America is home to 161 active volcanoes spread across 12 states and two overseas territories. This easily makes it one of the most volcanic places on Earth, which is why it’s deeply strange that the United States doesn’t yet have a nationwide early warning system for its fiery mountains.
A land conservation bill that passed the Senate earlier this month and passed the House on Tuesday has changed that. Sponsored by Republican Senator Lisa Murkowski of Alaska, the Natural Resources Management Act, or S.47, pushes for sweeping changes to how many of America’s natural marvels are managed. The bill has received widespread attention for designating over million new acres of wilderness—but its call for the establishment of the National Volcano Early Warning and Monitoring System (NVEWS) has gone largely unnoticed.
This system would provide the United States Geological Survey (USGS) with the ability to keep an eye on those 161 volcanoes at a level deserving of their threatening natures. NVEWS would “modernize, standardize and stabilize” the USGS’s volcano observatories—the Alaska, California, Cascades, Hawai‘ian and Yellowstone chapters—while making their monitoring networks a single, inter-operative system.
The idea isn’t new. In fact, the USGS has been pushing for NVEWS for around 14 years now.
As Charles Mandeville, the program coordinator for the USGS Volcano Hazards Program, told Earther, NVEWS been stuck in legislative hell ever since it was first proposed. Although NVEWS has been introduced through multiple Congressional delegations—in 2005, 2007, 2012, and 2013—until now there has never been a bill in one chamber that’s been met with a companion bill in the other.
Fortunately, the bill has now passed both the House and Senate with widespread bipartisan support. Democrats backed the broader lands package due to its ream of environmental protections, whereas Republicans enjoyed the increased access private individuals will get to public lands. It seems NVEWS slotted in nicely. Now, assuming the bill is signed into law by the president, the early warning system will finally be authorized.
That’s great news, because the current state of American volcano monitoring is nowhere near adequate. According to the latest National Volcanic Threat Assessment by the USGS, which detailed the hazards posed by the country’s volcanoes, 57 of them present a “high” or “very high” threat to societies, economies, infrastructure and more. Despite this, the USGS is only “somewhere between 30-40 percent of the way to having an ideal monitoring network for those volcanoes,” Mandeville said.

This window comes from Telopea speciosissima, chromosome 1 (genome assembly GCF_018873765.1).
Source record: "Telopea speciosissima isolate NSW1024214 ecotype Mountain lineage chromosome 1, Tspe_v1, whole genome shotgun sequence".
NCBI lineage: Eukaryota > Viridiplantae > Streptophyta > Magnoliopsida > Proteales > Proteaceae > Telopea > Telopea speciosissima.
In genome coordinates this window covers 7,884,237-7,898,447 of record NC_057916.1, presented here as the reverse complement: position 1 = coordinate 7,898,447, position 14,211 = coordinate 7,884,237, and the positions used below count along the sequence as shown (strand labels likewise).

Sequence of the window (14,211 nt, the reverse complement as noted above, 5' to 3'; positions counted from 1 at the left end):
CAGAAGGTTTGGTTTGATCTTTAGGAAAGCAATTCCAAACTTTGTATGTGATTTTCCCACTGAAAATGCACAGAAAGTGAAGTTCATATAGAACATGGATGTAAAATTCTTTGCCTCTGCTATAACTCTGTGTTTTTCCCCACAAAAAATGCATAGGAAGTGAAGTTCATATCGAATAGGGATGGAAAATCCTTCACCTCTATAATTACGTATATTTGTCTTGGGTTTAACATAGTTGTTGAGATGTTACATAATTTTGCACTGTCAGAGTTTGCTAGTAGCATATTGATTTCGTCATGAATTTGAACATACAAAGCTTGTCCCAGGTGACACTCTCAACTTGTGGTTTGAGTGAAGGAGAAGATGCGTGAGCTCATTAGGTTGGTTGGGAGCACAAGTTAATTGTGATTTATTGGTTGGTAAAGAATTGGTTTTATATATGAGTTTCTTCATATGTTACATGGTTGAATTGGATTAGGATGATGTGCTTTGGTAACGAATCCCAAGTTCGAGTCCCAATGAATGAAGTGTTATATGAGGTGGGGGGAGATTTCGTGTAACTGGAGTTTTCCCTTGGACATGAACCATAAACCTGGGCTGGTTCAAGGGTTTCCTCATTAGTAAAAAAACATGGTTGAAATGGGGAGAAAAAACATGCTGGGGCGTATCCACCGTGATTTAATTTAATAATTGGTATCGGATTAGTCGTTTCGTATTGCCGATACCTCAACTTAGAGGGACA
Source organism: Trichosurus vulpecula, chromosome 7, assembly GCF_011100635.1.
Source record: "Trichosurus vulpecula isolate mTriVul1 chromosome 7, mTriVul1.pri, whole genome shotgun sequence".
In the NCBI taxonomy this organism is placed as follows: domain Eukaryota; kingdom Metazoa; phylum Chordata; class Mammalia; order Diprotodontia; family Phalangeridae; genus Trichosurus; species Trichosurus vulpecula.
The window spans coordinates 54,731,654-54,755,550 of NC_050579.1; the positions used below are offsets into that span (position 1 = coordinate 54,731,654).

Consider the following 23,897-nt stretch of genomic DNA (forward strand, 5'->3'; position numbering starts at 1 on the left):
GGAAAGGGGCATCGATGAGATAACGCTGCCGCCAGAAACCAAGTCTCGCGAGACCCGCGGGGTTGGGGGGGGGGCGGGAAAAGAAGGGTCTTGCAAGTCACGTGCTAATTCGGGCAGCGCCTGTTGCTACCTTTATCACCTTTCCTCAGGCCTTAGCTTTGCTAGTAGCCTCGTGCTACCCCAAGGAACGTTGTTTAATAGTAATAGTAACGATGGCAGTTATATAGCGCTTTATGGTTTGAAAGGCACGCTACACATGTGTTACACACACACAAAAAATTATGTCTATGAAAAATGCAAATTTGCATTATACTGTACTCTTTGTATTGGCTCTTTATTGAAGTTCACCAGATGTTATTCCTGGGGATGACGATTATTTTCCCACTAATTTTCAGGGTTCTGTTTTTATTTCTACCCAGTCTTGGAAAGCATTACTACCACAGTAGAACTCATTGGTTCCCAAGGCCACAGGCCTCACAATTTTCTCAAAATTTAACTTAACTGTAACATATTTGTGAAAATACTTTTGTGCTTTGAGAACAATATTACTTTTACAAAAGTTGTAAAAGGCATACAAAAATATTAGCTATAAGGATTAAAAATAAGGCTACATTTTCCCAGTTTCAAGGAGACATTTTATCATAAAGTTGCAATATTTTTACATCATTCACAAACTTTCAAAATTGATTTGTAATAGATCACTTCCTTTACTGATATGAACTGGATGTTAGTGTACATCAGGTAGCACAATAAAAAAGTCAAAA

The coverage of instrumentation, from seismic sensors and GPS stations to gas detectors, varies a lot. There is “a modest amount” of coverage on 88 of the 161 total, according to Mandeville. Alaska, home to a staggering 52 active volcanoes, only has instrumentation for 31 of them. In the Cascades, home to plenty of ominous volcanoes, monitoring equipment is frequently outdated. Only now, for example, is Mount Rainier is getting an upgraded early warning system to warn those living downslope of any incoming lahars, fast-moving concrete-like slurries of mud and volcanic debris.
NVEWS would fill in the gaps, firstly by giving each active volcano the monitoring equipment that it needs, either through upgrades or fresh installation packages.
But it would do more than that. NVEWS would set up a 24-hour volcano watch office to serve the entire country. Even when the individual observatories aren’t in crisis response mode this office would be on call, processing and analyzing live data streams from all 161 volcanoes and spotting any worrying signs in advance of an eruption. This would also help to streamline the agency’s cooperation with emergency responders and local government bodies.
Sarah DeYoung, an assistant professor at the Institute for Disaster Management of the University of Georgia, told Earther that this seems like it “would improve times for warnings that might require evacuations.” The general public check warnings for things like hurricanes and eruptions during the day already, but this watch office “could provide advanced warnings because there would be someone around the clock watching for changes or indications of activity.”